I will be using an iPod Touch (most recent generation) for input initially, but I will be setting up a preamp in the next few months as well. Am I correct in assuming that this will eliminate the problem, or is there a specific type of preamp I should be researching?


Thanks again guys, you're a lot of help.
 
Hi,
if you add capacitors or add an output switch you are defeating the raison d'etre of this design. Omit everything that might interfere with the quality of the output signal. I could add irrespective of how much it increases the risk of broken equipment.

You decide if you want DC or AC coupled amplifier.
If you go AC coupled there is little point in adopting a design that does the opposite for a design route and then modifying it.

If you go DC coupled you have to decide whether to accept the risks or put in place some protection scheme.
For a DC coupled amplifier I recommend a DC servo to minimise the "normal" output offset with changes in operational temperatures + an input "mute" to remove input signal that has DC superimposed + DC detect and trigger to activate a speaker protection circuit. This does not need to be extra switching in the output feed to the speaker.

I'll be adding the "optional" feedback capacitor per the manual.
I'll be adding coupling capacitors ................. between the gain setting resistor and ground.
these are the same component.
If you go to AC coupled then yes, you have to design the filters and feedback to suit your choice of bandwidth.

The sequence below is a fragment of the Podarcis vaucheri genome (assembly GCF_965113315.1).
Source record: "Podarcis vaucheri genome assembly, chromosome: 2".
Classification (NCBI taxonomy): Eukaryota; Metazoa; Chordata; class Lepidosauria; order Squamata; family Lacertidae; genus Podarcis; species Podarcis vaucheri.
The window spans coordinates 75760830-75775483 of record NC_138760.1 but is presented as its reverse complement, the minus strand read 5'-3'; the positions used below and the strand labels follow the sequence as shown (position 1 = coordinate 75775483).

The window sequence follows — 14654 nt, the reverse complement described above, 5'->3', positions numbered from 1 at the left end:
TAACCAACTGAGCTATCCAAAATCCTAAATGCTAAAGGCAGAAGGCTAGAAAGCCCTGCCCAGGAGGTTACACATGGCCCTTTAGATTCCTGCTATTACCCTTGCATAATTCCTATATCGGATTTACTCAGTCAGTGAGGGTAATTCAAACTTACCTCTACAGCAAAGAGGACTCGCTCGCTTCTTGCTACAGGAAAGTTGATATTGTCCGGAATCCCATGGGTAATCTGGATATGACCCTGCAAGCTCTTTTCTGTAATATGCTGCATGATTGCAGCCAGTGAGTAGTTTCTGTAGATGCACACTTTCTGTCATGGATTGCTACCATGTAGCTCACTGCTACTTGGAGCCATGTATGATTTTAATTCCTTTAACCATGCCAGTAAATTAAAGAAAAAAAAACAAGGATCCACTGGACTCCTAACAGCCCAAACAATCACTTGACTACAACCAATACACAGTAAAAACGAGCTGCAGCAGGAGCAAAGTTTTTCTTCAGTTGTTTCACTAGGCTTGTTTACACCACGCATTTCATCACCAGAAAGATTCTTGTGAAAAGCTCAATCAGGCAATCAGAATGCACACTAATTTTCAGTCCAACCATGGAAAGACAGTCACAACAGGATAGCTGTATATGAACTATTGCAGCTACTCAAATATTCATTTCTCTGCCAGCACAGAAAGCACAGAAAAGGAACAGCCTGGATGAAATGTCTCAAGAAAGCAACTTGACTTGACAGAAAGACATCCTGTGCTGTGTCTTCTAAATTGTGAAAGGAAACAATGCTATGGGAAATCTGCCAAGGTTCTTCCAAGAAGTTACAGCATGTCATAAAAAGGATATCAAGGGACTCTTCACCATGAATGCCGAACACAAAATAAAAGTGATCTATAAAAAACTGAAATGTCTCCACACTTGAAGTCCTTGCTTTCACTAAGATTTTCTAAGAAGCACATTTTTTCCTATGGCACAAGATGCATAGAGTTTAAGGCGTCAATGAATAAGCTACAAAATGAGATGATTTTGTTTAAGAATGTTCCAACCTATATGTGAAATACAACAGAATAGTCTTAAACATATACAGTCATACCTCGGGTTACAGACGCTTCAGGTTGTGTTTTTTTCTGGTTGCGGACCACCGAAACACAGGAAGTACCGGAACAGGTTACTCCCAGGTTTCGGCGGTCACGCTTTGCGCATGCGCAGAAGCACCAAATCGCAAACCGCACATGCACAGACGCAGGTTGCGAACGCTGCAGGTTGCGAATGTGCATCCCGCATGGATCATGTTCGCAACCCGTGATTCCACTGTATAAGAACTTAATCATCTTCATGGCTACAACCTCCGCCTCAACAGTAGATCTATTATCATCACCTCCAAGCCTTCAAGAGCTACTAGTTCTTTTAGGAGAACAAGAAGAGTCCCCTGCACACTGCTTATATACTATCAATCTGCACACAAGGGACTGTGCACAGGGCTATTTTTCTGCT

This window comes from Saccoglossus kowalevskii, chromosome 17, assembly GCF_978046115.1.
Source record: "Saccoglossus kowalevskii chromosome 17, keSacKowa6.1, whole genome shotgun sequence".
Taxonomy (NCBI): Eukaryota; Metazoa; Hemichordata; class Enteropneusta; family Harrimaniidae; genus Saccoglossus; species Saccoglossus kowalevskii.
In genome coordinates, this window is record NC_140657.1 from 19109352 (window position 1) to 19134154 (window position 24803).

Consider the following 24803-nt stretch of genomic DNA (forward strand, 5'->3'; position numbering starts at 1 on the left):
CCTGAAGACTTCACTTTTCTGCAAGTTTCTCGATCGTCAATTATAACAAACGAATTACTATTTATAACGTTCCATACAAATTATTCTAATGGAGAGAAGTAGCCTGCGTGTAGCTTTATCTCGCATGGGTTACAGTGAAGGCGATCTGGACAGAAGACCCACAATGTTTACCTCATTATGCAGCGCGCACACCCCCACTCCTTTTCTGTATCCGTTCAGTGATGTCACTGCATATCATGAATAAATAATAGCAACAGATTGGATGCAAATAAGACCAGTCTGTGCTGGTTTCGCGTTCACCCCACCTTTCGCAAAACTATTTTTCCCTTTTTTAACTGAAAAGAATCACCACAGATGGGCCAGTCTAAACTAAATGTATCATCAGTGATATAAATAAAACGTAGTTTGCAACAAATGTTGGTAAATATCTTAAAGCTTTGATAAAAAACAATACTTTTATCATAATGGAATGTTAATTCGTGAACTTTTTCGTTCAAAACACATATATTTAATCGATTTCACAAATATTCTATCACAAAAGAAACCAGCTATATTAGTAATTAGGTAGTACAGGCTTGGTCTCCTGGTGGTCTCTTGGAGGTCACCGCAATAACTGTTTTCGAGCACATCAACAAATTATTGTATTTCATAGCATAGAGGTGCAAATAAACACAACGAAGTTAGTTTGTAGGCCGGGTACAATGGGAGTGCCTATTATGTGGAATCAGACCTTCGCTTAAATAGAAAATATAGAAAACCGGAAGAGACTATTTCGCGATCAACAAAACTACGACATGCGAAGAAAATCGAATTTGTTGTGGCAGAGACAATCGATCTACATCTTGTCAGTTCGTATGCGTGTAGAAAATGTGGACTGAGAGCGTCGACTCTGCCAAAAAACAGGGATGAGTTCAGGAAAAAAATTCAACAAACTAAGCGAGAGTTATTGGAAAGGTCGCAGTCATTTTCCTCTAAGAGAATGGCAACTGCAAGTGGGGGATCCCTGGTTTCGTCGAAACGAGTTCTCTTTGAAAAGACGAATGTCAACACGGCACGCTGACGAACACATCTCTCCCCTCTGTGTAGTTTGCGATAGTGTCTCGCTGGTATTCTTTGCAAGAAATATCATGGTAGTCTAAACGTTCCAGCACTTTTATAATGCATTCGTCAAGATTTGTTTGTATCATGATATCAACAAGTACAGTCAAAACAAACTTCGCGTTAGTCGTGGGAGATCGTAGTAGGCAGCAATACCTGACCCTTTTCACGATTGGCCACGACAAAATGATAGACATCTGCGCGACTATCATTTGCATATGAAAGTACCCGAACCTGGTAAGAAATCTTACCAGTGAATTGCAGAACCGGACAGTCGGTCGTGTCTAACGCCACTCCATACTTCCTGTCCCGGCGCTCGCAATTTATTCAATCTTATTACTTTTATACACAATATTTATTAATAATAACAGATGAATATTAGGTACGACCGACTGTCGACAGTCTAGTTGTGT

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Atilla

Member
2008-07-20 4:16 pm
Thanks for the quick answers!
Given the responses above, I will go ahead and order the kit over the next few days.


Correct me if I'm wrong, but these are a few changes I'll be making initially:


I'll be adding a speaker protection circuit post-amp, which couldn't hurt.
I'll be adding the "optional" feedback capacitor per the manual.
I'll be adding coupling capacitors in both the input stage and between the gain setting resistor and ground. Is there a recommended size?


I will be using an iPod Touch (most recent generation) for input initially, but I will be setting up a preamp in the next few months as well. Am I correct in assuming that this will eliminate the problem, or is there a specific type of preamp I should be researching?


Thanks again guys, you're a lot of help.

In this design you should be just fine with the feedback cap (no DC-gain) and a protection circuit. Since you've got the boards already this is the fastest, cheapest way to make it nice and safe.

This is exactly what I'm running and the DC-offset is negligible. I get about 2mV.

The ipod touch shouldn't have dc-offest to trouble you.

For AC-coupled design and/or DC-servo you can find different designs/boards on this forum.
 

benb

Member
2010-04-24 1:52 am
Oh and the chipamp.com will not amplify any DC presented to it if you install the feedback capacitor. IIRC, it's labelled "optional" in the manual. Without it, what benb replied could indeed happen.
Just a note about the cap in the feedback circuit, it does not eliminate passing DC offset to the output, it only reduces the DC gain from that set by the gain resistors (their ratio + 1) to unity. If there's a 2-volt offset in the input (and the volume control is turned up all the way) there will also be a 2-volt output offset in the output. This is an improvement over full gain and the output putting the full power supply voltage across the output, but that's not the only reason for putting the capacitor in there. Like any opamp, the LM3886 has input offset error which gets amplified by the gain, and this capacitor reduces the gain factor to 1, reducing the offset that shows up at the output during normal operation.